Squeezed Middle: How to change the world

I just haven’t had much time for changing the world lately. It’s been difficult enough to get my shoes on the right feet in the morning.

‘‘Do you really think all this is going to make a difference?” I gesture around me, at the shattered, rusting greenhouses, the weedy vegetable beds, the wobbly wind turbines. I have brought the boys for a day out at the Squat. I needed to venture out of our suburb, to take them somewhere more enriching to the soul than Ikea Edmonton.

I’d been meaning to visit the Squat for ages. Some friends of friends set it up. They’re trying to stop climate change, or something. I am a little hazy on the details. Whatever it is, it sounds like a Good Idea. An idea I should support. I just haven’t had much time for changing the world lately. It’s been difficult enough to get my shoes on the right feet in the morning.

Jules spreads his Rizla carefully on the table and fills it with baccy. Jules runs the Squat, in a totally non-hierarchical and collective way. I’d never chatted to him properly before. Perhaps it was the moustache that put me off; I have a thing about ironic facial hair. But I am getting past that. It’s too easy to dislike people who are trying to do things differently. Their very existence can feel like a reproach to those of us who have been resignedly going along with it all.

“I don’t know,” he says, as he lights up. “You never know what’s going to be the tipping point. We can only do what we can. And if it doesn’t work, at least we can say we tried.”

We spent the morning looking around. Larry loved the urinal made from a bale of hay, the shower heated by an old radiator suspended over a bonfire and especially Jules’s little wooden house, which he had built himself, just like Bob the Builder.

I was surprised how much I loved it, too. I’ve never been much of a radical. I’m too nervous. I don’t like any kind of upheaval. I’ve never thought the system was perfect – just that it was probably good enough. Recently, though, I have started not only to notice the flaws but really to feel them.

It’s not good enough that our great leaders are doing nothing to limit climate change. It’s not good enough that an ordinary job does not pay enough to buy an ordinary home. It’s not good enough that greedy fat-cat companies control the resources that we need to survive, such as water and heating.

It’s not good enough that I can’t imagine a calm and secure future for Larry and Moe. It’s not good enough at all. That’s why I have driven right across London to look around the Squat. If anyone out there has an alternative, I want to know about it.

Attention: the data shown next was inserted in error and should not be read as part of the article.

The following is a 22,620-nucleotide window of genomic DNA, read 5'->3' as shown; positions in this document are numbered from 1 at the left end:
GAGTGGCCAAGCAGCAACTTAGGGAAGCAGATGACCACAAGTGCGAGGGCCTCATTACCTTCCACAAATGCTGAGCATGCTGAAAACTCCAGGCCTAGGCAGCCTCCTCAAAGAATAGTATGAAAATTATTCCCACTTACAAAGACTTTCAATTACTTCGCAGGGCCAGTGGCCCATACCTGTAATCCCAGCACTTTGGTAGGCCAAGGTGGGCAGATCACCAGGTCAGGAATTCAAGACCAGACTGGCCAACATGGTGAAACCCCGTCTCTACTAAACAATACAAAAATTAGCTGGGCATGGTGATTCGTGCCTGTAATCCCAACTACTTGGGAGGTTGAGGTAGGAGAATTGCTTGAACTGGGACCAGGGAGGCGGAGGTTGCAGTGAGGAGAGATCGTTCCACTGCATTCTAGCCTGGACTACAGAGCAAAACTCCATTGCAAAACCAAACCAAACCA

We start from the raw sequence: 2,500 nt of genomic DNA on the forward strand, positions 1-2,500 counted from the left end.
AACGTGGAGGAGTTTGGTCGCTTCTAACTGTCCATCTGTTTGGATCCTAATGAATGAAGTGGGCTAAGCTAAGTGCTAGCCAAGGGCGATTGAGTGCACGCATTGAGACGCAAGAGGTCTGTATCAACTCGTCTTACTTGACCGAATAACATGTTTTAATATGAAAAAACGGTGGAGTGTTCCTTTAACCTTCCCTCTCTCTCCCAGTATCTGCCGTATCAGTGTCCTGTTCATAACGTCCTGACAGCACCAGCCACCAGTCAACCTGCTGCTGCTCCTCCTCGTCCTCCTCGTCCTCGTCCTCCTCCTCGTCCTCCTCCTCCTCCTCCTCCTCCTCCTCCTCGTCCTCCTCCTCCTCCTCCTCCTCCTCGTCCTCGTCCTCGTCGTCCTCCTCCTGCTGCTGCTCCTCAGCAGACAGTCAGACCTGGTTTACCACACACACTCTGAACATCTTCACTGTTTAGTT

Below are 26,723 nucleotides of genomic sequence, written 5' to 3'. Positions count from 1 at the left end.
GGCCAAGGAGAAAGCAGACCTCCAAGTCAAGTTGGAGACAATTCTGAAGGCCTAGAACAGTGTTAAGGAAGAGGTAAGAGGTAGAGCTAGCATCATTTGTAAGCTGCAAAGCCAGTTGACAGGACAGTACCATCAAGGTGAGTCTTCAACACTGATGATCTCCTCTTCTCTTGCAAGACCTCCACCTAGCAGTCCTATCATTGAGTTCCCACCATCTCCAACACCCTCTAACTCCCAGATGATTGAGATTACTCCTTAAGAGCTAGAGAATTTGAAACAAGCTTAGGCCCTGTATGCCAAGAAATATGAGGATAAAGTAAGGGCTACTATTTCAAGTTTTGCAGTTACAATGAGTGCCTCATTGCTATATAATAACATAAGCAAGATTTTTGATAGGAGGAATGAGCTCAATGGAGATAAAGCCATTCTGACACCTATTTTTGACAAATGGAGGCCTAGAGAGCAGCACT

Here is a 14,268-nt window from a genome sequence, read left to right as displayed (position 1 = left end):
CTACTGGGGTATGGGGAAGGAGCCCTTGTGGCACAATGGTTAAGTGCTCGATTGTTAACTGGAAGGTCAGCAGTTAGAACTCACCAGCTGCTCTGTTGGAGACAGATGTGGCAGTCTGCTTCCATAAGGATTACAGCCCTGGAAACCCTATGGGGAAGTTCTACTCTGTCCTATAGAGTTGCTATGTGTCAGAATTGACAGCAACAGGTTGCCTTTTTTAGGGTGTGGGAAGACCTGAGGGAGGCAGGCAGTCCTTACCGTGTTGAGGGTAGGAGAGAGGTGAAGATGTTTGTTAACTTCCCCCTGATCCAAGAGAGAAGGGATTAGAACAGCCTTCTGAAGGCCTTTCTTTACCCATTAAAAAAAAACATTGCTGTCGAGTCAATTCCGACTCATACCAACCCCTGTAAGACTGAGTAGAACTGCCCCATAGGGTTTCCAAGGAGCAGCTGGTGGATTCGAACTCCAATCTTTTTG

Jules finishes his cigarette and goes back to his gardening. I sit on a rusty water tank, looking out over the battered landscape, and think for a long time.

I think about Larry and Moe, these small beings I have brought into existence, and what kind of world I would like for them. I think about how much I would like to look them in the eye when they are big enough to understand and to tell them that I tried.

Squeezed Middle goes to visit the Squat. Photo: Getty

Alice O'Keeffe is an award-winning journalist and former arts editor of the New Statesman. She now works as a freelance writer and looks after two young children. You can find her on Twitter as @AliceOKeeffe.

This article first appeared in the 23 October 2013 issue of the New Statesman, Russell Brand Guest Edit

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Benn vs McDonnell: how Brexit has exposed the fight over Labour's party machine

In the wake of Brexit, should Labour MPs listen more closely to voters, or their own party members?

Two Labour MPs on primetime TV. Two prominent politicians ruling themselves out of a Labour leadership contest. But that was as far as the similarity went.

Hilary Benn was speaking hours after he resigned - or was sacked - from the Shadow Cabinet. He described Jeremy Corbyn as a "good and decent man" but not a leader.

Framing his overnight removal as a matter of conscience, Benn told the BBC's Andrew Marr: "I no longer have confidence in him [Corbyn] and I think the right thing to do would be for him to take that decision."

In Benn's view, diehard leftie pin ups do not go down well in the real world, or on the ballot papers of middle England. 

But while Benn may be drawing on a New Labour truism, this in turn rests on the assumption that voters matter more than the party members when it comes to winning elections.

That assumption was contested moments later by Shadow Chancellor John McDonnell.

Dismissive of the personal appeal of Shadow Cabinet ministers - "we can replace them" - McDonnell's message was that Labour under Corbyn had rejuvenated its electoral machine.

Pointing to success in by-elections and the London mayoral election, McDonnell warned would-be rebels: "Who is sovereign in our party? The people who are soverign are the party members. 

"I'm saying respect the party members. And in that way we can hold together and win the next election."

Indeed, nearly a year on from Corbyn's surprise election to the Labour leadership, it is worth remembering he captured nearly 60% of the 400,000 votes cast. Momentum, the grassroots organisation formed in the wake of his success, now has more than 50 branches around the country.

Come the next election, it will be these grassroots members who will knock on doors, hand out leaflets and perhaps even threaten to deselect MPs.

The question for wavering Labour MPs will be whether what they trust more - their own connection with voters, or this potentially unbiddable party machine.